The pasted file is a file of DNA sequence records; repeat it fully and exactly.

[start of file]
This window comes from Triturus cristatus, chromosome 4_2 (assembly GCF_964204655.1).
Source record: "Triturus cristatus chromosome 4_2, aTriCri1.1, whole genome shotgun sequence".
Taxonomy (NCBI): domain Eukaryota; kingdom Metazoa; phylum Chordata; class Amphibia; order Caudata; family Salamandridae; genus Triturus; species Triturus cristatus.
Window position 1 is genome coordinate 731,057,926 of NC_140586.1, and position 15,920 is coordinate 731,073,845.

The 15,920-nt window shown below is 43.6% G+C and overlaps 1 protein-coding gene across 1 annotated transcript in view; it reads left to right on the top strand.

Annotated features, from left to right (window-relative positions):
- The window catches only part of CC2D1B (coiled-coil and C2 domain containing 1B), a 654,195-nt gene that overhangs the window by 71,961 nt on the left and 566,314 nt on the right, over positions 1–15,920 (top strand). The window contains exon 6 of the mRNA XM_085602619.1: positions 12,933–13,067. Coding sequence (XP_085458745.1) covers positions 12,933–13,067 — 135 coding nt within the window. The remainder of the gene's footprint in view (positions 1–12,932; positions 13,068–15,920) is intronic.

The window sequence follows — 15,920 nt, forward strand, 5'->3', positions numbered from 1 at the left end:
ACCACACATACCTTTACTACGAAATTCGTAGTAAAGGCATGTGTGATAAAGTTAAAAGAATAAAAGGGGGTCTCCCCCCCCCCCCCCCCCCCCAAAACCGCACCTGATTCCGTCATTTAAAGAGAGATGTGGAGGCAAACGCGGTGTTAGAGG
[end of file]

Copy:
This window comes from Triturus cristatus, chromosome 4_2 (assembly GCF_964204655.1).
Source record: "Triturus cristatus chromosome 4_2, aTriCri1.1, whole genome shotgun sequence".
Taxonomy (NCBI): domain Eukaryota; kingdom Metazoa; phylum Chordata; class Amphibia; order Caudata; family Salamandridae; genus Triturus; species Triturus cristatus.
Window position 1 is genome coordinate 731,057,926 of NC_140586.1, and position 15,920 is coordinate 731,073,845.

The 15,920-nt window shown below is 43.6% G+C and overlaps 1 protein-coding gene across 1 annotated transcript in view; it reads left to right on the top strand.

Annotated features, from left to right (window-relative positions):
- The window catches only part of CC2D1B (coiled-coil and C2 domain containing 1B), a 654,195-nt gene that overhangs the window by 71,961 nt on the left and 566,314 nt on the right, over positions 1–15,920 (top strand). The window contains exon 6 of the mRNA XM_085602619.1: positions 12,933–13,067. Coding sequence (XP_085458745.1) covers positions 12,933–13,067 — 135 coding nt within the window. The remainder of the gene's footprint in view (positions 1–12,932; positions 13,068–15,920) is intronic.

The window sequence follows — 15,920 nt, forward strand, 5'->3', positions numbered from 1 at the left end:
ACCACACATACCTTTACTACGAAATTCGTAGTAAAGGCATGTGTGATAAAGTTAAAAGAATAAAAGGGGGTCTCCCCCCCCCCCCCCCCCCCCAAAACCGCACCTGATTCCGTCATTTAAAGAGAGATGTGGAGGCAAACGCGGTGTTAGAGG